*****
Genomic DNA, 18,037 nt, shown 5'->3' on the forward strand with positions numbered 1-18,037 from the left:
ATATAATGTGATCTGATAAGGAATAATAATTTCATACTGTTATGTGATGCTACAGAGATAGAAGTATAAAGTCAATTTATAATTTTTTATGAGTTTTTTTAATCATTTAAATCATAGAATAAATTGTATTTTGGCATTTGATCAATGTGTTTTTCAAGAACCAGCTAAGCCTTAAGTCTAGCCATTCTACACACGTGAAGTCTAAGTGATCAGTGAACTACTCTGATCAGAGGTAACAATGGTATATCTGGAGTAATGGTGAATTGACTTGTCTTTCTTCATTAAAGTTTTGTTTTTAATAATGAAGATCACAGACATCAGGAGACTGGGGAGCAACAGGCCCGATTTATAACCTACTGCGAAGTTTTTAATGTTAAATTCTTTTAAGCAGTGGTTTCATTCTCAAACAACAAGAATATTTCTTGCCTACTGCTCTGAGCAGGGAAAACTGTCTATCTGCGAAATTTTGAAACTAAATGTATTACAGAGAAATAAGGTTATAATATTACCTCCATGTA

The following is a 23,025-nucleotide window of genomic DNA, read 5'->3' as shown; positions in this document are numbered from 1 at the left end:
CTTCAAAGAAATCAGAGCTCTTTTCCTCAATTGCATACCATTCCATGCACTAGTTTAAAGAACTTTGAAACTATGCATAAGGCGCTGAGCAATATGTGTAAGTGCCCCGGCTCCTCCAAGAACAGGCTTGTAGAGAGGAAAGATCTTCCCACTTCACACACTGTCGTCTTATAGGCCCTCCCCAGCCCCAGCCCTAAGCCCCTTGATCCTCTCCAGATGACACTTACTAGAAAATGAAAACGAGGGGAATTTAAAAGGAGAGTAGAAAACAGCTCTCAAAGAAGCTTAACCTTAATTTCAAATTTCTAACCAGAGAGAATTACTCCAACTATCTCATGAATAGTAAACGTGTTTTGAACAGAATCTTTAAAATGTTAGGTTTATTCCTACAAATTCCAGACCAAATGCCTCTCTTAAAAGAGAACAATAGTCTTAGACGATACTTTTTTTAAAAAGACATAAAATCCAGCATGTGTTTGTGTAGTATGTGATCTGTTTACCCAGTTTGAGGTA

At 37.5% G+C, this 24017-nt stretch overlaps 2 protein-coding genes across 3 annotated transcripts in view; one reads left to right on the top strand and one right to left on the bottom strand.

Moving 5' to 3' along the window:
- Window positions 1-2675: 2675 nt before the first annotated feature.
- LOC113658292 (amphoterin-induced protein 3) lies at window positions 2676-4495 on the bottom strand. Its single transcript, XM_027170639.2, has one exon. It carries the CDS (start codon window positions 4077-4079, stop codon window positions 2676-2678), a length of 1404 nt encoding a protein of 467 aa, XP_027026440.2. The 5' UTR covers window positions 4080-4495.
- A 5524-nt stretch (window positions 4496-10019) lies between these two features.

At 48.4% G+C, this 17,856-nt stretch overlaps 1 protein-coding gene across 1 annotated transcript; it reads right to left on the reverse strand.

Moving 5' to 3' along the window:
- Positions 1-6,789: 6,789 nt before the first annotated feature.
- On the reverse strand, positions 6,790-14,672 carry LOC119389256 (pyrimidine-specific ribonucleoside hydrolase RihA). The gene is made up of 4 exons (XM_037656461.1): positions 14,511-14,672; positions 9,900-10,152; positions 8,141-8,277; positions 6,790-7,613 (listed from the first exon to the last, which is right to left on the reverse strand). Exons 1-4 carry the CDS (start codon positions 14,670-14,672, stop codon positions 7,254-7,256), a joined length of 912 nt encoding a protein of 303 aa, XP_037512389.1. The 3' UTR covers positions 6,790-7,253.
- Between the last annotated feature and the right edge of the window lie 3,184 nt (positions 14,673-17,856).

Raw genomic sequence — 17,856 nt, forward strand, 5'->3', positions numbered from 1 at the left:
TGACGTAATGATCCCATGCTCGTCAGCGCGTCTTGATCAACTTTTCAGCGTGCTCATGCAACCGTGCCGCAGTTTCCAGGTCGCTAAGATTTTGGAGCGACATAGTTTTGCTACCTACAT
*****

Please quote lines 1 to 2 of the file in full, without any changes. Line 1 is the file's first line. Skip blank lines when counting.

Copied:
Genomic DNA, 18,037 nt, shown 5'->3' on the forward strand with positions numbered 1-18,037 from the left:
ATATAATGTGATCTGATAAGGAATAATAATTTCATACTGTTATGTGATGCTACAGAGATAGAAGTATAAAGTCAATTTATAATTTTTTATGAGTTTTTTTAATCATTTAAATCATAGAATAAATTGTATTTTGGCATTTGATCAATGTGTTTTTCAAGAACCAGCTAAGCCTTAAGTCTAGCCATTCTACACACGTGAAGTCTAAGTGATCAGTGAACTACTCTGATCAGAGGTAACAATGGTATATCTGGAGTAATGGTGAATTGACTTGTCTTTCTTCATTAAAGTTTTGTTTTTAATAATGAAGATCACAGACATCAGGAGACTGGGGAGCAACAGGCCCGATTTATAACCTACTGCGAAGTTTTTAATGTTAAATTCTTTTAAGCAGTGGTTTCATTCTCAAACAACAAGAATATTTCTTGCCTACTGCTCTGAGCAGGGAAAACTGTCTATCTGCGAAATTTTGAAACTAAATGTATTACAGAGAAATAAGGTTATAATATTACCTCCATGTA